Australia’s Frankie Magazine has just celebrated its 10th b’day. Carmen Juarez, Walkley Foundation intern, talks to Frankie editor Jo Walker about the magazine’s past, present and future.
Frankie have just published their 60th issue – marking a milestone 10 years of publication.
The Melbourne-based independent magazine and winner of Australian magazine of the year at the 2012 and 2013 Australian
Magazine Awards is a national bi-monthly aimed at arty youngsters. It covers design, art, photography, fashion, travel, music, craft, interiors and real-life stories.
Frankie celebrated with a birthday bash in June. Editor Jo Walker told Walkley Magazine all about it.
Which stories have been your favourites over the years?
One that always sticks by me was from the VERY early years. I interviewed a group of ladies who were in their 20s in different decades. So, ‘I was in my 20s in the 1940s’, ‘I was in my 20s in the 1950s’. I managed to hunt down the most amazing group of women and they were all really open with me, sharing stories about everything from scone-making to birth control, mental health and female liberation. Some other favourites: a pictorial feature on lesbian couples and families that was just about the cutest, loveliest thing ever; a hard-hitting review of different brands of toilet paper; a historical piece on early female explorers; and I think just about the best interview I’ve ever read with Marianne Faithfull. Just by coincidence our writer had been dumped by text 10 or so minutes before chatting to her, and she spent most of the interview coaching him on how to deal with a broken heart. Who better to give advice on being dumped than Marianne Faithfull? It ended up being equal parts beautiful and hilarious.
…our writer had been dumped by text 10 or so minutes before chatting to [Marianne Faithfull], and she spent most of the interview coaching him on how to deal with a broken heart.
What has changed the most since the magazine started?
When I contact people I no longer have to spend half an hour explaining who I am, what Frankie is, and that I’m not a random crank calling them for no reason.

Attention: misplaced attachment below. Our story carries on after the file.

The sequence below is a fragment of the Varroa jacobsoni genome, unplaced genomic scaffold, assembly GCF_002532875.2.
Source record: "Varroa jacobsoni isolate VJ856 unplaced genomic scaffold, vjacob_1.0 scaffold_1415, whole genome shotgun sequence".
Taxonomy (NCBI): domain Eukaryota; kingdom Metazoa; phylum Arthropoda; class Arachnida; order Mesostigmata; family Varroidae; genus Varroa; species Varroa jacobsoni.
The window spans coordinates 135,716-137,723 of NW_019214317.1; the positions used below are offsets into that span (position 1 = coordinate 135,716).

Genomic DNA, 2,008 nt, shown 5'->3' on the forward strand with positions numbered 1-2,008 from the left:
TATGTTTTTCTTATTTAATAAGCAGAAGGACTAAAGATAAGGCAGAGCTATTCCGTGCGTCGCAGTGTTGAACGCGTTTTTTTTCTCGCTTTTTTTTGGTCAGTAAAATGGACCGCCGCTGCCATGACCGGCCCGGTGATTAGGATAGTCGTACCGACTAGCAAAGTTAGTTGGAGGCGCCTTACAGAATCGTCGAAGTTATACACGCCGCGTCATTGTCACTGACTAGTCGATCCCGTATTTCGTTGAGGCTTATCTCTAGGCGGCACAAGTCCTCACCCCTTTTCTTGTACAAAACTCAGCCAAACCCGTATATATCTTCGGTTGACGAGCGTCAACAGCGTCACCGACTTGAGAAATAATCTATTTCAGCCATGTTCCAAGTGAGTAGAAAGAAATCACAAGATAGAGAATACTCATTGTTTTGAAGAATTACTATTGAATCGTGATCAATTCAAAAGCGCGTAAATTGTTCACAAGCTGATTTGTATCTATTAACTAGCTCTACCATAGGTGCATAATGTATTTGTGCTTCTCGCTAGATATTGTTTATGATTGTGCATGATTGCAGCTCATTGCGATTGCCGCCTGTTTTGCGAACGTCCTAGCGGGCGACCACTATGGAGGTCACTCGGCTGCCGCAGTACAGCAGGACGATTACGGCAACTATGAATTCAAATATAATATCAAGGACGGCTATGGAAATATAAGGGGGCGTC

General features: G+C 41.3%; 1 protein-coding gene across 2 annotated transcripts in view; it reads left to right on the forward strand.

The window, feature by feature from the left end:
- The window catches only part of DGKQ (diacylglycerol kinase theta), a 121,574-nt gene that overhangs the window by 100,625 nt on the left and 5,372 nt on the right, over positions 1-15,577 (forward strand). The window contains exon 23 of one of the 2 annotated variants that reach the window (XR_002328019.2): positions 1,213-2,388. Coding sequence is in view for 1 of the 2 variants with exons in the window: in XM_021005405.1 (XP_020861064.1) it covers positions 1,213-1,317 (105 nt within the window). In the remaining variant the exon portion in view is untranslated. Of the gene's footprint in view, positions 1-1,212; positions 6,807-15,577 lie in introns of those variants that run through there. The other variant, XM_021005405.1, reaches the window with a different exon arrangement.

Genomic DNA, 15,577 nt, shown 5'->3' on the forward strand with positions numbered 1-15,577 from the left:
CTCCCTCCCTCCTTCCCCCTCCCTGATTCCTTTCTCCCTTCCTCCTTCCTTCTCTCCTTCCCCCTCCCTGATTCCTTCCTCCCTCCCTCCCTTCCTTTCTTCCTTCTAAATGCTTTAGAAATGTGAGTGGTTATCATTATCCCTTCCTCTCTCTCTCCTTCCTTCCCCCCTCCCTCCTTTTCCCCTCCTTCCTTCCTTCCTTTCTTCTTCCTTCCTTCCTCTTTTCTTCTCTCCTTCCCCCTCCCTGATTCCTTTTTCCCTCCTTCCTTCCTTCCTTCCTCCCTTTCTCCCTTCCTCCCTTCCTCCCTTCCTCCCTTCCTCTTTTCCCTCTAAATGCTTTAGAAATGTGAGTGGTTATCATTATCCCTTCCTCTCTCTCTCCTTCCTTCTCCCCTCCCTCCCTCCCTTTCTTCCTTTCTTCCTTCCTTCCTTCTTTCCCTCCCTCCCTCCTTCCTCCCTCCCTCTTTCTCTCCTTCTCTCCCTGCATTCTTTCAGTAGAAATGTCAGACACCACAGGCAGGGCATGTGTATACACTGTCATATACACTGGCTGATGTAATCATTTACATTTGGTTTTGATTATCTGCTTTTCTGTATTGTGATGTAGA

What’s the motivation behind the magazine – what inspires you?
The motivation behind all our editorial has always been stupidly simple: what do we think is awesome and interesting that we would like to share with other people? It’s all about what our reader is getting out of every image, every story, every joke and piece of info.
What are some of the things Frankie has achieved that you are most proud of?
Well, achieving big circulation increases and that sort of thing has been nice. But honestly it’s the smaller things I’m most proud of. Like getting feedback from a reader that an article on depression helped them relate better to a friend with the condition. Or that they shared one of our recipes with their nan. That kind of feedback is amazing. Also, we have had a lot of babies named after us! And a lot of dogs, too.
What do you want the magazine to accomplish over the next 10 years?
This is a tough one. I’d love for us to expand more overseas and represent Australian design and culture to more foreign folk. My mantra for every issue is ‘try not to suck’. So I also hope we continue not to suck!
Where do you see magazine publishing over the next 10 years?
I think that thoughtful, quality titles that resonate with readers will come to the fore. Mags that don’t just duplicate what people can get cheaper and faster online.
How big a part do freelance writers, photographers and artists play for Frankie?
A massive part! Our editorial team is tiny (there are two of us), so freelancers make up the bulk of our content. We are lucky to have some of the most talented folk around doing things for our pages. We have long-term relationships with writers like Benjamin Law, Rowena Grant-Frost and Mia Timpano; photographers like Hilary Walker, Carine Thevenau and Nat McComas; plus artists like Sara Hingle and Dawn Tan, so we’ll have stuff from each of them almost every issue. Also we have one-off artists, writers and photographers every issue too.
Tell us about Frankie’s 10th birthday bash?
It was super-fun! We had bands playing, loads of cakes to eat, some craft tables where people could make hankies and paper rosettes, a photography booth specially set up for awkward portraits (with plenty of hideous and weird clothing to dress up in) and – classily – a sausage sizzle. We had lots of readers there as well, so it was nice to meet people who are really supportive of what you do. There was a lot of crazy dancing, noshing and chatting.
Sum Frankie up in 10 words!
Awesome art, photography, craft, creativity and design, plus fart jokes.
– Carmen Juarez is currently interning at the Walkley Foundation, after completing her Journalism (Honours) thesis at QUT. Twitter: @CarmenJuarez